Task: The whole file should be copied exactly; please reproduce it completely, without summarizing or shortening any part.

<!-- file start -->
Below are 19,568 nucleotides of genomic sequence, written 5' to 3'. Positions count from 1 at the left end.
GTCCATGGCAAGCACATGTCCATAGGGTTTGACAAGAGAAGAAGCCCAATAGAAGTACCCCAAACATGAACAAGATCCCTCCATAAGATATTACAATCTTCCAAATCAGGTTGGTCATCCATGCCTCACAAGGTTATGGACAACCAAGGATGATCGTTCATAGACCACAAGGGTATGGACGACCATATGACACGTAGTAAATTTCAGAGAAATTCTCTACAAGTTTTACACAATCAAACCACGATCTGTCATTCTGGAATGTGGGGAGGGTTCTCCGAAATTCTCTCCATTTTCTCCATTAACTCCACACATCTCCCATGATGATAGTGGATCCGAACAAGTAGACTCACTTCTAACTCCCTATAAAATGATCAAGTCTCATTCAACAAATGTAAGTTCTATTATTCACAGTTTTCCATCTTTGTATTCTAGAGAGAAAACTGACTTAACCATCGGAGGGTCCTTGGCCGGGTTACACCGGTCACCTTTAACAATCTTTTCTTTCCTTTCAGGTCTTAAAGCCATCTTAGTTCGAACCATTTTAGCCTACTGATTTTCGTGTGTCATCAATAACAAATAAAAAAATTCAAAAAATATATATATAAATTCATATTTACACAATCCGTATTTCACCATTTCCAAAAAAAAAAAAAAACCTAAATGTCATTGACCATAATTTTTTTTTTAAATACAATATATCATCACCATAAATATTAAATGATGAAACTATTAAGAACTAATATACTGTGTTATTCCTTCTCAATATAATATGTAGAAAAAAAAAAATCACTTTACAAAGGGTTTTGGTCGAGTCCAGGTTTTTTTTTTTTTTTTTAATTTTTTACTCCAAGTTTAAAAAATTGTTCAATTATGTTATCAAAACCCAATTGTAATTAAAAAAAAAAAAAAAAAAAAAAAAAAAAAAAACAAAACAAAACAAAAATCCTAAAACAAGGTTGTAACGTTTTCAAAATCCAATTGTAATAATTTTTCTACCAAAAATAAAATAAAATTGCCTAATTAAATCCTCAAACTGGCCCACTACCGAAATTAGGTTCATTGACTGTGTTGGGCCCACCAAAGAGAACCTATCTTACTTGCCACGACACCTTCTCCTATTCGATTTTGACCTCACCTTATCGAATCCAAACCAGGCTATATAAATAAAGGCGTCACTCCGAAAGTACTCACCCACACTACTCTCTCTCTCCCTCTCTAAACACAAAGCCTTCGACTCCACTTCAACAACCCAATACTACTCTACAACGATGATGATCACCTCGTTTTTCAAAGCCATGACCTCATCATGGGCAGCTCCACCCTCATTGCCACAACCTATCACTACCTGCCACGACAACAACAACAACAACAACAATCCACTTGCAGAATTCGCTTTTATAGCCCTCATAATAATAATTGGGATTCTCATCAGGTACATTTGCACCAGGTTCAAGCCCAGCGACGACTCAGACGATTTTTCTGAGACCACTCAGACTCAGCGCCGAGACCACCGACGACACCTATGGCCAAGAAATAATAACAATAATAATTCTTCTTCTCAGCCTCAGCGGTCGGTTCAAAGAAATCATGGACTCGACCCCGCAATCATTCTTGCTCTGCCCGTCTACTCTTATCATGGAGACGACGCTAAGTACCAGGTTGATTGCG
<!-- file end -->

Below are 19,568 nucleotides of genomic sequence, written 5' to 3'. Positions count from 1 at the left end.
GTCCATGGCAAGCACATGTCCATAGGGTTTGACAAGAGAAGAAGCCCAATAGAAGTACCCCAAACATGAACAAGATCCCTCCATAAGATATTACAATCTTCCAAATCAGGTTGGTCATCCATGCCTCACAAGGTTATGGACAACCAAGGATGATCGTTCATAGACCACAAGGGTATGGACGACCATATGACACGTAGTAAATTTCAGAGAAATTCTCTACAAGTTTTACACAATCAAACCACGATCTGTCATTCTGGAATGTGGGGAGGGTTCTCCGAAATTCTCTCCATTTTCTCCATTAACTCCACACATCTCCCATGATGATAGTGGATCCGAACAAGTAGACTCACTTCTAACTCCCTATAAAATGATCAAGTCTCATTCAACAAATGTAAGTTCTATTATTCACAGTTTTCCATCTTTGTATTCTAGAGAGAAAACTGACTTAACCATCGGAGGGTCCTTGGCCGGGTTACACCGGTCACCTTTAACAATCTTTTCTTTCCTTTCAGGTCTTAAAGCCATCTTAGTTCGAACCATTTTAGCCTACTGATTTTCGTGTGTCATCAATAACAAATAAAAAAATTCAAAAAATATATATATAAATTCATATTTACACAATCCGTATTTCACCATTTCCAAAAAAAAAAAAAAACCTAAATGTCATTGACCATAATTTTTTTTTTAAATACAATATATCATCACCATAAATATTAAATGATGAAACTATTAAGAACTAATATACTGTGTTATTCCTTCTCAATATAATATGTAGAAAAAAAAAAATCACTTTACAAAGGGTTTTGGTCGAGTCCAGGTTTTTTTTTTTTTTTTTAATTTTTTACTCCAAGTTTAAAAAATTGTTCAATTATGTTATCAAAACCCAATTGTAATTAAAAAAAAAAAAAAAAAAAAAAAAAAAAAAAACAAAACAAAACAAAAATCCTAAAACAAGGTTGTAACGTTTTCAAAATCCAATTGTAATAATTTTTCTACCAAAAATAAAATAAAATTGCCTAATTAAATCCTCAAACTGGCCCACTACCGAAATTAGGTTCATTGACTGTGTTGGGCCCACCAAAGAGAACCTATCTTACTTGCCACGACACCTTCTCCTATTCGATTTTGACCTCACCTTATCGAATCCAAACCAGGCTATATAAATAAAGGCGTCACTCCGAAAGTACTCACCCACACTACTCTCTCTCTCCCTCTCTAAACACAAAGCCTTCGACTCCACTTCAACAACCCAATACTACTCTACAACGATGATGATCACCTCGTTTTTCAAAGCCATGACCTCATCATGGGCAGCTCCACCCTCATTGCCACAACCTATCACTACCTGCCACGACAACAACAACAACAACAACAATCCACTTGCAGAATTCGCTTTTATAGCCCTCATAATAATAATTGGGATTCTCATCAGGTACATTTGCACCAGGTTCAAGCCCAGCGACGACTCAGACGATTTTTCTGAGACCACTCAGACTCAGCGCCGAGACCACCGACGACACCTATGGCCAAGAAATAATAACAATAATAATTCTTCTTCTCAGCCTCAGCGGTCGGTTCAAAGAAATCATGGACTCGACCCCGCAATCATTCTTGCTCTGCCCGTCTACTCTTATCATGGAGACGACGCTAAGTACCAGGTTGATTGCG